Gender and grade level were included as covariates in the logistic regression analyses generated in step 4. Gender did not emerge an independent predictor in the final step for any of the dependent health behavior variables. Grade remained an independent predictor of only one of the four outcome measures, healthy diet, in step 4 of the comprehensive analysis. Among 11 th graders, a null effect for weight perception on healthy diet was found when self-efficacy was entered into the logistic regression model, indicating that self-efficacy mediates the relationship between weight perception and outcome. The parameter estimates of exp(β) for weight perception were 1.70 (95% CI 1.07 to 2.70) and 1.16 (95% CI 0.70 to 1.94) in models 1 and 3, respectively. In contrast, although a null effect was not found among the 7 th graders for healthy diet when self-efficacy was entered into the model, the shift in parameter estimates associated with the odds ratio towards unity (i.e., an attenuation of effect), indicates partial mediational effects27. The parameter estimates of exp(β) for weight perception were 2.24 (95% CI 1.37 to 3.66) and 1.82 (95% CI 1.07 to 3.08) in models 1 and 3, respectively.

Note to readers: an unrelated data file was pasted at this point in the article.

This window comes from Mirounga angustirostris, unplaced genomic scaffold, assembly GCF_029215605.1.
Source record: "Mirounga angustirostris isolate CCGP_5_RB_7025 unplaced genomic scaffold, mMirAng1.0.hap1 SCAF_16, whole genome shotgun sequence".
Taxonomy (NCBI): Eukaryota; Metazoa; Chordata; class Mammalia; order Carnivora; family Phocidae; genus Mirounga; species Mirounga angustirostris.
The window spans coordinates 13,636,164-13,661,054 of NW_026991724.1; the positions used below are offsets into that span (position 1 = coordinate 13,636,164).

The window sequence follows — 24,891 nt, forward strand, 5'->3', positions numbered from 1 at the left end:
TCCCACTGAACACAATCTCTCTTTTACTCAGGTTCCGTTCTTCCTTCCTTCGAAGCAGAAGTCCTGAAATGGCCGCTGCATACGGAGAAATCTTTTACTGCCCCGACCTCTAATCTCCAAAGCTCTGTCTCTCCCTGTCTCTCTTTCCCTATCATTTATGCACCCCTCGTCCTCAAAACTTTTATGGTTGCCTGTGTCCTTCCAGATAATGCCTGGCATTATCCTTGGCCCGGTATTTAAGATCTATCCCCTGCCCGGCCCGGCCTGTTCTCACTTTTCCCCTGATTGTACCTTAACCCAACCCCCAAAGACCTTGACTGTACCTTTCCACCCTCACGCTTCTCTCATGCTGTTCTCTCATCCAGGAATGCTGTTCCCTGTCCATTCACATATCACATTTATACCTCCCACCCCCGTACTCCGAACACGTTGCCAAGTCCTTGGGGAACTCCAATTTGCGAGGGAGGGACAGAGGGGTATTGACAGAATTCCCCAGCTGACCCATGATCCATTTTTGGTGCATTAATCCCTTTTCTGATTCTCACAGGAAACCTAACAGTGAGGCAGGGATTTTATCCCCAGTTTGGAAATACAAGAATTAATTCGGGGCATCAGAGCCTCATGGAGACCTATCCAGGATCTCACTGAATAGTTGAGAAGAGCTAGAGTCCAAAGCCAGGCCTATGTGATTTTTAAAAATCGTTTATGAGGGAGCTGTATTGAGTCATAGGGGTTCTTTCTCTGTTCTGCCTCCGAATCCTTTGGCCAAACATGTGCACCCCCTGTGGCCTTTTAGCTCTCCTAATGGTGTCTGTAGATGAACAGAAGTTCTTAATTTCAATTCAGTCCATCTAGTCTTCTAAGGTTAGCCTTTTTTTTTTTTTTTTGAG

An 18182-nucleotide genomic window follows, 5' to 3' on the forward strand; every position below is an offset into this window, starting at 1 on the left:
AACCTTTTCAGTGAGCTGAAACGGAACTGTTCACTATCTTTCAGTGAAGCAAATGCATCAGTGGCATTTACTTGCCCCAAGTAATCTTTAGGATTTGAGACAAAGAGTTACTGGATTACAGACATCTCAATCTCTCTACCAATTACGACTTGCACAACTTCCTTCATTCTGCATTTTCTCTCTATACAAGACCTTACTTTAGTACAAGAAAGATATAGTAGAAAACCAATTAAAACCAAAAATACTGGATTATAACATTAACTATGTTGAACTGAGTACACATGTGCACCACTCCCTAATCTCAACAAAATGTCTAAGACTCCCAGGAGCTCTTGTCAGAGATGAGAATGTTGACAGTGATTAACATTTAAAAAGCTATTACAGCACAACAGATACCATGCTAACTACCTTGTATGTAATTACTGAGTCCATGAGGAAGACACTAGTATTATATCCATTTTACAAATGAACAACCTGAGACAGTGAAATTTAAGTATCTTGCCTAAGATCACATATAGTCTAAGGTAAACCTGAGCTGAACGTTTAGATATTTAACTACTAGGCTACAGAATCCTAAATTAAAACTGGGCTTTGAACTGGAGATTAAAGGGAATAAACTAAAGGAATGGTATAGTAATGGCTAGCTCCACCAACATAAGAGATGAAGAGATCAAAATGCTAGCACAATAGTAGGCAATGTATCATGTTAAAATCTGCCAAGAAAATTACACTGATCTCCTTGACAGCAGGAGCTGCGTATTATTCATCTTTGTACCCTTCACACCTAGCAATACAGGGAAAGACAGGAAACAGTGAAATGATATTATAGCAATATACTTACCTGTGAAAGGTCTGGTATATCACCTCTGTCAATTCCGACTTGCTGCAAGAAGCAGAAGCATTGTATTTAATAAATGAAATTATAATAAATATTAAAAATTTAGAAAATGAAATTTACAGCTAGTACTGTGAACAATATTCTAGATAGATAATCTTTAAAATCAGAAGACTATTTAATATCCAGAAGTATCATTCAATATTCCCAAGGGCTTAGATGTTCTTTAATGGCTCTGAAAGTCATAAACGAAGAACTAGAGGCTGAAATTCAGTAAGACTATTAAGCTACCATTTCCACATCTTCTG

This study intended to determine the association between weight perception and health behavior participation among obese adolescents. Two competing hypotheses were tested: (1) underestimation is associated with
Consistent with the second hypothesis, self-efficacy was shown to be positively associated with both weight underestimation (